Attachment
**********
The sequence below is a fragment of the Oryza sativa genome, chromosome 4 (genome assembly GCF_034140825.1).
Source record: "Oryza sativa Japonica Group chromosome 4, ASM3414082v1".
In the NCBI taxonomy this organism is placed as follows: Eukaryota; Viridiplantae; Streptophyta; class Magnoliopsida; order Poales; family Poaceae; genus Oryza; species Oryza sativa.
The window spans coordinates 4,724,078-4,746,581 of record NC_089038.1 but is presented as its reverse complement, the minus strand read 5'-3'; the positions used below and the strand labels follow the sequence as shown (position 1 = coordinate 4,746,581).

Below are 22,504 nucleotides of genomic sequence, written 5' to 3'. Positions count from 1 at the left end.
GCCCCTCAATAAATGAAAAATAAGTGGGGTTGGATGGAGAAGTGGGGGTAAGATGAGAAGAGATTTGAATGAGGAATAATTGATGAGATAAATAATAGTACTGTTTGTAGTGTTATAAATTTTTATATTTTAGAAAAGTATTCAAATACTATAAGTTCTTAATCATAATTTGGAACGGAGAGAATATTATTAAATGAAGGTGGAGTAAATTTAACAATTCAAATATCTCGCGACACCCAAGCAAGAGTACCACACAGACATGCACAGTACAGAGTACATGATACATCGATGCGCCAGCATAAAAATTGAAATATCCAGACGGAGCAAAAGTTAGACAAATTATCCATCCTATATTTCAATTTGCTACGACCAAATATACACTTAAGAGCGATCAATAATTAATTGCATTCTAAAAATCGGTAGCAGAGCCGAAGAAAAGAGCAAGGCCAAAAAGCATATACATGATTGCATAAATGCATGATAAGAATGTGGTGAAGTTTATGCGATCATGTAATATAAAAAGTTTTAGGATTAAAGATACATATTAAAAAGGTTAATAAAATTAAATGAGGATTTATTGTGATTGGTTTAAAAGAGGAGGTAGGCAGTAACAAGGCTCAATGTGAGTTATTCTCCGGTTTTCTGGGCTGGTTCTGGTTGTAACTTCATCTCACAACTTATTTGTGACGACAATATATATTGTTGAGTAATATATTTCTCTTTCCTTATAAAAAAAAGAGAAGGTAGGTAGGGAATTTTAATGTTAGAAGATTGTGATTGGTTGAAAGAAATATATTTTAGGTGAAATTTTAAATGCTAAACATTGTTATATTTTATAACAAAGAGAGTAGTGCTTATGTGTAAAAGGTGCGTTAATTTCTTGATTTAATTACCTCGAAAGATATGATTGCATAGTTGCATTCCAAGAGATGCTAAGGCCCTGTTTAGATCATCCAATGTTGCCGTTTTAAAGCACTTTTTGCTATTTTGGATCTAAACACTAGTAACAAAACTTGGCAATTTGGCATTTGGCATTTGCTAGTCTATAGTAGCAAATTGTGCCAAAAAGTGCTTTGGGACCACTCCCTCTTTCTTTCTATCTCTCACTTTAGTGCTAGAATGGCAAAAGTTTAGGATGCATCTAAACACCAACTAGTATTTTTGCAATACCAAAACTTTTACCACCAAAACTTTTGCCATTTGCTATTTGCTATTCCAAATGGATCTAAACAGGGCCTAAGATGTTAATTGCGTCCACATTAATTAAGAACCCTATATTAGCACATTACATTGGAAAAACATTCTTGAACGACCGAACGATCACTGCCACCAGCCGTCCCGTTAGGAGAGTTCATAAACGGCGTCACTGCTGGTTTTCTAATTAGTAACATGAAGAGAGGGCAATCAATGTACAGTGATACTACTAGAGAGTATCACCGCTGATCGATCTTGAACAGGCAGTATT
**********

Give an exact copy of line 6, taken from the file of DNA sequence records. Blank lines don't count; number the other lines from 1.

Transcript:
GCCCCTCAATAAATGAAAAATAAGTGGGGTTGGATGGAGAAGTGGGGGTAAGATGAGAAGAGATTTGAATGAGGAATAATTGATGAGATAAATAATAGTACTGTTTGTAGTGTTATAAATTTTTATATTTTAGAAAAGTATTCAAATACTATAAGTTCTTAATCATAATTTGGAACGGAGAGAATATTATTAAATGAAGGTGGAGTAAATTTAACAATTCAAATATCTCGCGACACCCAAGCAAGAGTACCACACAGACATGCACAGTACAGAGTACATGATACATCGATGCGCCAGCATAAAAATTGAAATATCCAGACGGAGCAAAAGTTAGACAAATTATCCATCCTATATTTCAATTTGCTACGACCAAATATACACTTAAGAGCGATCAATAATTAATTGCATTCTAAAAATCGGTAGCAGAGCCGAAGAAAAGAGCAAGGCCAAAAAGCATATACATGATTGCATAAATGCATGATAAGAATGTGGTGAAGTTTATGCGATCATGTAATATAAAAAGTTTTAGGATTAAAGATACATATTAAAAAGGTTAATAAAATTAAATGAGGATTTATTGTGATTGGTTTAAAAGAGGAGGTAGGCAGTAACAAGGCTCAATGTGAGTTATTCTCCGGTTTTCTGGGCTGGTTCTGGTTGTAACTTCATCTCACAACTTATTTGTGACGACAATATATATTGTTGAGTAATATATTTCTCTTTCCTTATAAAAAAAAGAGAAGGTAGGTAGGGAATTTTAATGTTAGAAGATTGTGATTGGTTGAAAGAAATATATTTTAGGTGAAATTTTAAATGCTAAACATTGTTATATTTTATAACAAAGAGAGTAGTGCTTATGTGTAAAAGGTGCGTTAATTTCTTGATTTAATTACCTCGAAAGATATGATTGCATAGTTGCATTCCAAGAGATGCTAAGGCCCTGTTTAGATCATCCAATGTTGCCGTTTTAAAGCACTTTTTGCTATTTTGGATCTAAACACTAGTAACAAAACTTGGCAATTTGGCATTTGGCATTTGCTAGTCTATAGTAGCAAATTGTGCCAAAAAGTGCTTTGGGACCACTCCCTCTTTCTTTCTATCTCTCACTTTAGTGCTAGAATGGCAAAAGTTTAGGATGCATCTAAACACCAACTAGTATTTTTGCAATACCAAAACTTTTACCACCAAAACTTTTGCCATTTGCTATTTGCTATTCCAAATGGATCTAAACAGGGCCTAAGATGTTAATTGCGTCCACATTAATTAAGAACCCTATATTAGCACATTACATTGGAAAAACATTCTTGAACGACCGAACGATCACTGCCACCAGCCGTCCCGTTAGGAGAGTTCATAAACGGCGTCACTGCTGGTTTTCTAATTAGTAACATGAAGAGAGGGCAATCAATGTACAGTGATACTACTAGAGAGTATCACCGCTGATCGATCTTGAACAGGCAGTATT